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Climate experts who predicted that persistent hotter temperatures and drought would lead to more wildfires than normal this year didn’t have to wait long to be proven correct. From California—where the Dixie fire is now the second largest in state history—to Michigan’s remote Isle Royale National Park—where hundreds of acres are burning after a recent lightning strike—wildfires are so pervasive that resulting air quality issues have reached as far as New York City.
As the idea of a fire “season” becomes increasingly outdated, hikers in regions where wildfires are common now have to consider their risks more frequently. And hikers in regions that aren’t threatened by flames now find themselves contending with air quality issues that create their own set of risks. It’s a new era of access issues and safety wrinkles for all of us.
Luckily, the folks at Gaia GPS are some of us. They just released a collection of real-time wildfire, smoke, and air-quality map layers, which use satellite and heat detection technology to display information on the location of burns and the resulting impacts in the air across North America and the globe. These maps are free with a Gaia GPS account and include the following features:
Wildfires (Current): This map layer shows where fires are currently burning in the U.S. and in Canada. National organizations such as Alberta Wildfire and the U.S. National Interagency Fire Center provide daily updates on fire names, sizes, and perimeters.
Wildfires (Satellite Detection): This map uses heat technology to detect fires all around the world. That means this layer can detect not only fire, but also lava and geothermal activity. You can tap on the map’s purple shading to learn more about the heat source, and data updates come from NASA several times each day. This layer will also reveal new wildfires that may not yet be in the Wildfires (Current) layer.
Smoke (Current, 24h, 48h): Wildfires, even several states away, can blow particulates your way and affect your lung health. This map layer uses data from the National Oceanic and Atmospheric Administration to give you current smoke conditions and forecast what is coming in the next 24 to 48 hours.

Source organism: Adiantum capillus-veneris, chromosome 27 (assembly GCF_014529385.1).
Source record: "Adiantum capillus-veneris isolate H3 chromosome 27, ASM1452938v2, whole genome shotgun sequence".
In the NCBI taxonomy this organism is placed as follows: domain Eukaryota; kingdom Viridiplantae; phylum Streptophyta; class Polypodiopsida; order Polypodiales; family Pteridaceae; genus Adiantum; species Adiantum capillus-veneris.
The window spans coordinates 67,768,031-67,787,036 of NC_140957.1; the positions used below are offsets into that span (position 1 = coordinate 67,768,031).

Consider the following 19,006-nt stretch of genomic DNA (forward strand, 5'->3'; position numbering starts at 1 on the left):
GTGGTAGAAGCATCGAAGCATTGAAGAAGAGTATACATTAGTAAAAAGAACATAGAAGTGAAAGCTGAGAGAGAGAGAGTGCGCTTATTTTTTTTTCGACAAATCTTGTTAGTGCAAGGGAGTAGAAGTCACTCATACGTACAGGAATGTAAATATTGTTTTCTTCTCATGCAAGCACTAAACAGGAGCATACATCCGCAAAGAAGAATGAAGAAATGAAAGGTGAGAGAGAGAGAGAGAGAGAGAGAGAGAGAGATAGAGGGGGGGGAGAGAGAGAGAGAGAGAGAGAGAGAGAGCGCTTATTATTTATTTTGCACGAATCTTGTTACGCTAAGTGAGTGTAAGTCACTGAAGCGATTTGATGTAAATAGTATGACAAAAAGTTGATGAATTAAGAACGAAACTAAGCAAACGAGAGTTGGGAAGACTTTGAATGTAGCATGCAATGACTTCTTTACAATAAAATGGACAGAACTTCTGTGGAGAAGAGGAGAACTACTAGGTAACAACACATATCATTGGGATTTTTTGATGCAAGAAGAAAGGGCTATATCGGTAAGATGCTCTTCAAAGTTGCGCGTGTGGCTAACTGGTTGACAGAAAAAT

Air Quality (Current, Tomorrow): Smoke is not the only detectable air pollutant. Color codes on this map layer show how much ozone (smog), particle pollution, carbon monoxide, sulfur dioxide, and nitrogen dioxide is in the air. These Air Quality Index numbers are updated daily, and you can view today’s index or tomorrow’s projected air quality. According to the Environmental Protection Agency, if the AQI is above 150, you should consider staying home or avoiding strenuous outdoor activity. Hikers with immunocompromised respiratory systems should consider staying indoors with an AQI above 100.
Wildfires (Historical): Wildfires can yield edible and medicinal plants, so foragers hunt down historical burn zones to collect the best mushrooms and echinacea. This map layer can show historical data about the area, such as the name, burn dates, and the acreage affected. This layer is only available with Gaia GPS Premium.
Downloading these maps
Within your Gaia GPS account, go to the map layers icon on the dashboard. Click on the “Add Map Layers” button and select “Weather Feature Overlays.” Select which map layers you want to view. With the Gaia GPS premium membership, you can select several maps at one time and layer them to understand the full scope of smoke, air pollution, and burning fires near you. Hikers and backpackers have to plan for all weather conditions. Add this data to your gear arsenal to safely embark on this weekend’s hike.
Download Gaia GPS for free to access all of these wildfire maps and navigate in the backcountry. Backpacker and Gaia GPS are both owned by Outside.